Before you follow this page of story links, I want to make something crystal clear: Stories that are just about sex are ten a penny. The stories that I have found here are stories about love. They involve the growing emotions between young men. They are about the dawning realisation of sexuality, and of people whose outlook on life is different from the established norms.
These are young men who have found things sometimes hard to bear, and who have found love.
People often ask if they may submit work to me for the site. And the answer is that of course they may, if the stories are "right for the site" and if I happen to like them. The process is explained here.
It is quite hard, though, to handle questions like "how do I write a story?", which I get sometimes. So I've created a guide that works pretty well.
A good story has few typos in it. Dialogue can be idiosyncratic, but the grammar is good, the spelling is good. Words like 'loose' and 'lose' are never confused. Apostrophes happen in the right places. But not every author is a grammar and spelling genius. So we do have some volunteer editors with whom you can work before submitting a story. If someone offers their services, either by email to me or on the forum, then I add their names and email addresses to this short alphabetical list:
Once you are ready, simply submit your story by email. If you don't hear anything within a few days please remind me. I don't accept everything I am sent, but I do read everything, and I always reply, so if I haven't then either I'm away or the email has gone astray.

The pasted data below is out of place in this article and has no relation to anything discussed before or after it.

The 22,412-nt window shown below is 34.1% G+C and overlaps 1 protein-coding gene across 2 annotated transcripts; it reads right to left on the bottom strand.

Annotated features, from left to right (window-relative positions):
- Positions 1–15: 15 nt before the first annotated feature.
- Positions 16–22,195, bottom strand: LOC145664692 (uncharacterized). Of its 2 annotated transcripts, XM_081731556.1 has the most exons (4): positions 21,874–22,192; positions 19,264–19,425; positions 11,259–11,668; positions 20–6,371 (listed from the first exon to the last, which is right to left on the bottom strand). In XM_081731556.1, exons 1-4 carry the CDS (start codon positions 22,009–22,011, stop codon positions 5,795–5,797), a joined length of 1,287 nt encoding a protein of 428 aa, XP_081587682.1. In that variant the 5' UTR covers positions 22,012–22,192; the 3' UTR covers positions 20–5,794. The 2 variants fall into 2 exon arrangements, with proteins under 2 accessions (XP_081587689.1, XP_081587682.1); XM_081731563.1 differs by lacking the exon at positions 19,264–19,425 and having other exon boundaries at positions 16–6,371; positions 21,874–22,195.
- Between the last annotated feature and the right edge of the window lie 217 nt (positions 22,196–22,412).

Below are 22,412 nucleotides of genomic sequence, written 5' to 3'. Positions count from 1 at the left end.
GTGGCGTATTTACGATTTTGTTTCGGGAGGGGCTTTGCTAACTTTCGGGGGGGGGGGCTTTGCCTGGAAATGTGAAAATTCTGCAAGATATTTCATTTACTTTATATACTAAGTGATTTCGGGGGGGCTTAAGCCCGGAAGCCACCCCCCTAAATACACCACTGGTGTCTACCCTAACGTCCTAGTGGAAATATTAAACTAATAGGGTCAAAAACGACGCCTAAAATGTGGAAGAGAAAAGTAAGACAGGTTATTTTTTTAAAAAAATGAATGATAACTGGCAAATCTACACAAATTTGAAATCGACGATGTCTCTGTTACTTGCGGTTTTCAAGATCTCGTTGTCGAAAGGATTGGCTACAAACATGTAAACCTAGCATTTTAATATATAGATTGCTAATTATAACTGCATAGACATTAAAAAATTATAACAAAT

We publish stories very much like a paper magazine does. We try very hard to run a finite number of serials at any one time, and strive to post all the chapters in one serial before starting on another one, regardless of which author it's by. We intersperse short stories and poetry in the gaps in serials. This is because we have, usually, more serials than we have short stories and poems.
Sometimes there are anomalies. Authors of serials often send us chapters of their serial before the entire work is finished, and that's fine. We work with the author to decide when to start. We start to publish them hoping, but not always expecting, that the remainder of the chapters will arrive before the publishing sequence finishes. And here's where the problem, if it is a problem, starts. When we run out of chapters we start another author's serial, and we try to run it to completion. This means that the author whose chapters have a production gap can feel neglected until we can restart their serial again. This is especially the case with very long continuing sagas. When we see it is about to be a real challenge we treat the unpublished chapters as a special case, but that can't always be immediate.
Our production queue is being managed actively to fluctuate around a base of two to three weeks.
There is no right way of doing this, so I have chosen the following scheme, just like your local lending library:
I reserve the right to get it wrong! But that scheme is my intention. If you find anything that seems out of order please feel free to email the webmaster. It's all to do with Afferbeck Lauder.